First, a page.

Back in 2009, a 94-year-old property management company was looking for technology to help it better manage its properties. There was nothing. A recent article in the New York Times describes how one of the largest property management companies in New York became one of the leaders in proptech: It had to invent its own solution to get an edge in the industry. Rudin founded Nantum, software that lets property management companies run their buildings through a smartphone. Pretty cool if you’re in property management, right?
A senior VP at the company explained why to the Times, “We had a lot of technology in our buildings, but no interoperability between the various systems. We wanted those various silos to be able to communicate with each other and share data.”
That’s precisely where the $13 trillion residential real estate loan industry found itself about a decade ago, too. The solution? Proptech startups that see opportunities in the residential loan industry’s cumbersome manual processes and transactions. They're creating cloud-based platforms that integrate and streamline the siloed interactions between borrowers, mortgage brokers and lenders. The result? With data-driven market intelligence and a shared lending ecosystem — based not on old habits, but rather on innovation spurred by opportunity — residential real estate lending is looking not quite so stodgy these days.
So let’s take a look at the $3 trillion commercial real estate lending industry. How has it kept up? If you’re a CRE finance professional who still uses Excel to track your loan quotes, you know that it hasn’t. If you’re a mortgage broker who spends hours every day juggling the status of your analysts and your loans, you know it hasn’t. And if you’re a lender who struggles to sift through myriad emails around each loan transaction, you also know that it hasn’t.
Fortunately, the tide might be turning. The buzz and innovation from residential real estate is creating a similar demand realized by those of us working and innovating in CRE, despite resistance from a minority of skeptics who continue to claim that broker relationships are too complicated, or that lenders won’t be willing to adopt new technologies.
A recent industry report by the Altus Group shows that 61% of CRE executives around North America use lending platforms. And, when the “2018 DNA of #CRE” survey asked brokers to name a CRE technology that would most help their daily work, they suggested an “affordable one piece of technology that does it all” and “integrated, seamless and comprehensive CRE tech,” to name a few.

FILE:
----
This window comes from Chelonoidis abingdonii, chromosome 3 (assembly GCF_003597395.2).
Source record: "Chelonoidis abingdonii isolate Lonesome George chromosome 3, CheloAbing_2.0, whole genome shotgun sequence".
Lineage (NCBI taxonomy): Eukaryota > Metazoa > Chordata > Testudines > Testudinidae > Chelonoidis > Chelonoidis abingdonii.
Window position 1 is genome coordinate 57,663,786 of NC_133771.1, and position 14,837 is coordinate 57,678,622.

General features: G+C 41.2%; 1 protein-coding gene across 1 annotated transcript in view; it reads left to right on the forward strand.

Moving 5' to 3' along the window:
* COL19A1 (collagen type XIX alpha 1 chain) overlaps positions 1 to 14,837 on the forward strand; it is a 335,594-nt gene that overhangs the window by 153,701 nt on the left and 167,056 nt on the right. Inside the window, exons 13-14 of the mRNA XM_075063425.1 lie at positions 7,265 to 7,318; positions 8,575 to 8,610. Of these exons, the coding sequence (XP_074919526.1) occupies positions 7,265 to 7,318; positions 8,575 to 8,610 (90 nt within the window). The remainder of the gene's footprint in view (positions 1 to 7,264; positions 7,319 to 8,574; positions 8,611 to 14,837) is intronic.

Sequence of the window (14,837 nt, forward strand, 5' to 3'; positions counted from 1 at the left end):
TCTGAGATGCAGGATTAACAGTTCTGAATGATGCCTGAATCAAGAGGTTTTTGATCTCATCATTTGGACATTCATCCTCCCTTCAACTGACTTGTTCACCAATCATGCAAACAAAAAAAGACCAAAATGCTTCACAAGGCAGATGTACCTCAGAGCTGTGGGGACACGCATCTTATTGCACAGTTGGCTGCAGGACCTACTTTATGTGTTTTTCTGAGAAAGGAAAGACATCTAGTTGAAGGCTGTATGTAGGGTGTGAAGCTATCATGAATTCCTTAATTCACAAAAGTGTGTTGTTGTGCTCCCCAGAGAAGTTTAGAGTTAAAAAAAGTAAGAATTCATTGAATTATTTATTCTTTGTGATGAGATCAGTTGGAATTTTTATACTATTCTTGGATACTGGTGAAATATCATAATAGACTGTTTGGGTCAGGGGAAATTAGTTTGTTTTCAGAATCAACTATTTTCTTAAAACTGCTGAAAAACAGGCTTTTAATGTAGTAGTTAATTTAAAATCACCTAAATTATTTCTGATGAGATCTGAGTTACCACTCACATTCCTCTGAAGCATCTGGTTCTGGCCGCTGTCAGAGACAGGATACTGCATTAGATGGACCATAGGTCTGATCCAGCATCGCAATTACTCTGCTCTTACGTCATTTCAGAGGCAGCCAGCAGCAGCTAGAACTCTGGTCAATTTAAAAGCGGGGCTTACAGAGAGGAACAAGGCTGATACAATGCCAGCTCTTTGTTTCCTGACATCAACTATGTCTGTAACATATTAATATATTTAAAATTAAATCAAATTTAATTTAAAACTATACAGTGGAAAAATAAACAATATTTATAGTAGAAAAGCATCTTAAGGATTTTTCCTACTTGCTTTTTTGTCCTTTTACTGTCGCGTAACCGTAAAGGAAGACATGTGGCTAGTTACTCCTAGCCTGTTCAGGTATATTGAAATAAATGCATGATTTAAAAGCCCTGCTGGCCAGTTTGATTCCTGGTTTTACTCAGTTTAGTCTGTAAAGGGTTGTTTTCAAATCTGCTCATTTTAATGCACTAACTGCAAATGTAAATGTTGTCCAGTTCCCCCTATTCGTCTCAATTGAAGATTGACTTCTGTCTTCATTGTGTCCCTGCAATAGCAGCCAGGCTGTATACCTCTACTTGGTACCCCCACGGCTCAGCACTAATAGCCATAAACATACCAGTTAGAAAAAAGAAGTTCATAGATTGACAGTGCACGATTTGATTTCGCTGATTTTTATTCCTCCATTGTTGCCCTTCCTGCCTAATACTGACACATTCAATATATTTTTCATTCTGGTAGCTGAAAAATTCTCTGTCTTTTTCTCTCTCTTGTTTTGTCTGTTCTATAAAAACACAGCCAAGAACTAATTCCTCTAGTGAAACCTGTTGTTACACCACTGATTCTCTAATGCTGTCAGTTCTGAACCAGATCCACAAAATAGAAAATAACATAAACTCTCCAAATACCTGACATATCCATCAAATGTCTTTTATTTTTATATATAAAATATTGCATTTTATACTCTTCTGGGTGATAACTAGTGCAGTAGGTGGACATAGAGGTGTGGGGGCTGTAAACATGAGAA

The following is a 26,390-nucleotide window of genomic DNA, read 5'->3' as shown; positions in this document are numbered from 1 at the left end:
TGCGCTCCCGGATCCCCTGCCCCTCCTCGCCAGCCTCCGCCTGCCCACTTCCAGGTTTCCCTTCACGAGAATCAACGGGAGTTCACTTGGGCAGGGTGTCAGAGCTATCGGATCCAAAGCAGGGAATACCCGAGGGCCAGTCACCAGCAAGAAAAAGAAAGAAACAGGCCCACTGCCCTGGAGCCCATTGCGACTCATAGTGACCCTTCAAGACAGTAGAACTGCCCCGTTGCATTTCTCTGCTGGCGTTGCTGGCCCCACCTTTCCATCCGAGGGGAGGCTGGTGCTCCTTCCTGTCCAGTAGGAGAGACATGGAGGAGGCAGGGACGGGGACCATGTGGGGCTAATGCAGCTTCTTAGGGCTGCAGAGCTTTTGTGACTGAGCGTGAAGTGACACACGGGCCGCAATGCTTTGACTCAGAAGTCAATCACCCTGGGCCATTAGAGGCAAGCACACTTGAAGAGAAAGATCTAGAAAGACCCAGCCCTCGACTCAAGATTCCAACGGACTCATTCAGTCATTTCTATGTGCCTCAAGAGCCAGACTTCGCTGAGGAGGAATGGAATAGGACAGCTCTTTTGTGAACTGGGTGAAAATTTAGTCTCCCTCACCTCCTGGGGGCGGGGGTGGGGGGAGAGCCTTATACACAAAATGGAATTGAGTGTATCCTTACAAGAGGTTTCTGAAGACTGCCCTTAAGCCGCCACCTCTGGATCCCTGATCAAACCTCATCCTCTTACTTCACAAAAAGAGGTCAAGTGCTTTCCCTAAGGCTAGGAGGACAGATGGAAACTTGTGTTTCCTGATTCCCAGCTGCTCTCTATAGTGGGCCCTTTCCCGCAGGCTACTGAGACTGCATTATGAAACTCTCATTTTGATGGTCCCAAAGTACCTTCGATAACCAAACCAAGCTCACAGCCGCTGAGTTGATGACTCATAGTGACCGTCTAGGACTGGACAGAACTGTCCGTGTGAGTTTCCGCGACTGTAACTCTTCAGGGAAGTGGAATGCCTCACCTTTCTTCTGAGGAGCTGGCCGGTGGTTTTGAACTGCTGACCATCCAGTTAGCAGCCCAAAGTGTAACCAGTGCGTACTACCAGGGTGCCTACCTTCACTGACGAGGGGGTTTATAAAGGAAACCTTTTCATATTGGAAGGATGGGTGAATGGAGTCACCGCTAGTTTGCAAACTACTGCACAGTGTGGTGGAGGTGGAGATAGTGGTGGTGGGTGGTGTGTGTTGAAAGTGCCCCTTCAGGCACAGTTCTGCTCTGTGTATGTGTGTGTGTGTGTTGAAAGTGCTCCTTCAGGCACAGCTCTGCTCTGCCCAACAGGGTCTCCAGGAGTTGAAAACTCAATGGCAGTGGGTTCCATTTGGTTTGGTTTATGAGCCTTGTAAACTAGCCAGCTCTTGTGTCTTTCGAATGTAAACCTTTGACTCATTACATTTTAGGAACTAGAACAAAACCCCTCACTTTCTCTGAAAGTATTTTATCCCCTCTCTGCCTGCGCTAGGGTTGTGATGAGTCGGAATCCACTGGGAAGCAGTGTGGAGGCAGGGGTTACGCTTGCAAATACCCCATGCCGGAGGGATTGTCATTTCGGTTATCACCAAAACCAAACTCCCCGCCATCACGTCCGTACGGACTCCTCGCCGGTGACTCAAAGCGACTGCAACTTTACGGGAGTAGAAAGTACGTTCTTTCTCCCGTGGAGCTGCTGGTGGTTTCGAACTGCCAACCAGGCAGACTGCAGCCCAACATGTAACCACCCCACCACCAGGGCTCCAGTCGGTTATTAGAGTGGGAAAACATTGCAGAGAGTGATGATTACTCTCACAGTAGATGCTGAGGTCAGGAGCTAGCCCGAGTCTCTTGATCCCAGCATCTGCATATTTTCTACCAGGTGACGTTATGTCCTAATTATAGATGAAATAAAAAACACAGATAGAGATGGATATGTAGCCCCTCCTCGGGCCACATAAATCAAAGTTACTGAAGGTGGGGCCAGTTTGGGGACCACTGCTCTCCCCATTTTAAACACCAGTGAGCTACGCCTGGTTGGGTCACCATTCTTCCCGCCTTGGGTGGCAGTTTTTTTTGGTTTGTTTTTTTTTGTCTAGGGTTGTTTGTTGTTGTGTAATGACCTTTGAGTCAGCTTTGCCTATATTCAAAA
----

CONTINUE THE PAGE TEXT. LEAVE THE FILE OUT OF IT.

Residential real estate has already shown us how, when mortgage brokers and lenders and borrowers conduct transactions on a single, integrated platform, they can shave weeks off the process of securing loans. That’s real time — and money — for everyone involved. But CRE is being left behind.
For example, a typical CRE loan costs several thousands of dollars in labor to originate and takes an average of 90 to 120 days to close. Why? Because half of that time is wasted on manually sifting through and gathering documents, and then conducting negotiations and client interactions over phone and email. But if you simply put everyone on a single platform where they can share, research, track and interact, you’ve taken the friction off the interaction and shaved literal weeks from the process. I know because we do it, and we aren't the only ones.
That’s all on the transactional side of things. But there’s the data side, as well. Today’s loan originators are hamstrung by the amount of time it takes to get quality historical data from Excel spreadsheets, no matter how organized they are. But it is data — a critical step in ensuring the right terms for the loan. Most companies today look to data as a source of market intelligence to help their clients make more informed decisions. Why not commercial real estate, too? And that’s the beauty of storing data in the cloud — with the right algorithms and the right platform, you can do precisely that.
By integrating disparate technologies and automating tedious manual process into cloud-based tech, as we and others are doing, commercial real estate lending can finally catch up to its residential cousin. The early adopters — lenders and mortgage brokers savvy enough to recognize the opportunity and insight that tech is bringing to CRE — will win big. They'll get more business, close more deals, build more relationships, and save more time.
The rest? They'll be forced to adopt new tech when it isn't new anymore — when their clients demand it of them. And by then, it might just be too late.